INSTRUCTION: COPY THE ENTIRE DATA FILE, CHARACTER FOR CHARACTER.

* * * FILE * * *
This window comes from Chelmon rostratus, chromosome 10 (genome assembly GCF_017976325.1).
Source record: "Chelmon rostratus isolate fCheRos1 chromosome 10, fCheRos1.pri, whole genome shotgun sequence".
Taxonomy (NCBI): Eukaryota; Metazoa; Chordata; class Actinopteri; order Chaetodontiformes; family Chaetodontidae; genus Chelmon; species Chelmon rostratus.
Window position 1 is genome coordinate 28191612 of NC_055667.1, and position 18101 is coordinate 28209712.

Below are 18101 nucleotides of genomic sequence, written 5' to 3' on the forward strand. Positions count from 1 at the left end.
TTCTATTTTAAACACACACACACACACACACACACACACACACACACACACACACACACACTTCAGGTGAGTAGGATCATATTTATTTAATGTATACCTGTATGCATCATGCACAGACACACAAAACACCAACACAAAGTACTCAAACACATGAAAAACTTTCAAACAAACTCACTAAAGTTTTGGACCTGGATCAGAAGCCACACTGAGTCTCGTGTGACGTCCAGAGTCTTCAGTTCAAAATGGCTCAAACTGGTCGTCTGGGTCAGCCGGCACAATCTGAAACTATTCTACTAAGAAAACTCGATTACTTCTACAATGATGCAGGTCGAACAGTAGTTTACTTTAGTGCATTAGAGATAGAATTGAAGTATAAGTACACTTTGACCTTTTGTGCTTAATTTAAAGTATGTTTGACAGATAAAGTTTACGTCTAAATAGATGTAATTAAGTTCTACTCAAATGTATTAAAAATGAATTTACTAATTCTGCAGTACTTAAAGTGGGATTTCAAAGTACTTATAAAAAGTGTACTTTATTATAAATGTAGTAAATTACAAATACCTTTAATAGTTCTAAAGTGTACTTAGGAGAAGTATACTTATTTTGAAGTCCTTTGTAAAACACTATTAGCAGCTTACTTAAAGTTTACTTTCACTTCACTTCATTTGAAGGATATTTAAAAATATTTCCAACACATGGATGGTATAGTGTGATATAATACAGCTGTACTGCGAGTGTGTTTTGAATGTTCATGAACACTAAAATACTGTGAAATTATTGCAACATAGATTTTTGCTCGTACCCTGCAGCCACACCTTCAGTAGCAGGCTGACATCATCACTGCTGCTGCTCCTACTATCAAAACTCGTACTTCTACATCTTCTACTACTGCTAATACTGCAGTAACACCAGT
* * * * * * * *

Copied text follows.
This window comes from Chelmon rostratus, chromosome 10 (genome assembly GCF_017976325.1).
Source record: "Chelmon rostratus isolate fCheRos1 chromosome 10, fCheRos1.pri, whole genome shotgun sequence".
Taxonomy (NCBI): Eukaryota; Metazoa; Chordata; class Actinopteri; order Chaetodontiformes; family Chaetodontidae; genus Chelmon; species Chelmon rostratus.
Window position 1 is genome coordinate 28191612 of NC_055667.1, and position 18101 is coordinate 28209712.

Below are 18101 nucleotides of genomic sequence, written 5' to 3' on the forward strand. Positions count from 1 at the left end.
TTCTATTTTAAACACACACACACACACACACACACACACACACACACACACACACACACACTTCAGGTGAGTAGGATCATATTTATTTAATGTATACCTGTATGCATCATGCACAGACACACAAAACACCAACACAAAGTACTCAAACACATGAAAAACTTTCAAACAAACTCACTAAAGTTTTGGACCTGGATCAGAAGCCACACTGAGTCTCGTGTGACGTCCAGAGTCTTCAGTTCAAAATGGCTCAAACTGGTCGTCTGGGTCAGCCGGCACAATCTGAAACTATTCTACTAAGAAAACTCGATTACTTCTACAATGATGCAGGTCGAACAGTAGTTTACTTTAGTGCATTAGAGATAGAATTGAAGTATAAGTACACTTTGACCTTTTGTGCTTAATTTAAAGTATGTTTGACAGATAAAGTTTACGTCTAAATAGATGTAATTAAGTTCTACTCAAATGTATTAAAAATGAATTTACTAATTCTGCAGTACTTAAAGTGGGATTTCAAAGTACTTATAAAAAGTGTACTTTATTATAAATGTAGTAAATTACAAATACCTTTAATAGTTCTAAAGTGTACTTAGGAGAAGTATACTTATTTTGAAGTCCTTTGTAAAACACTATTAGCAGCTTACTTAAAGTTTACTTTCACTTCACTTCATTTGAAGGATATTTAAAAATATTTCCAACACATGGATGGTATAGTGTGATATAATACAGCTGTACTGCGAGTGTGTTTTGAATGTTCATGAACACTAAAATACTGTGAAATTATTGCAACATAGATTTTTGCTCGTACCCTGCAGCCACACCTTCAGTAGCAGGCTGACATCATCACTGCTGCTGCTCCTACTATCAAAACTCGTACTTCTACATCTTCTACTACTGCTAATACTGCAGTAACACCAGT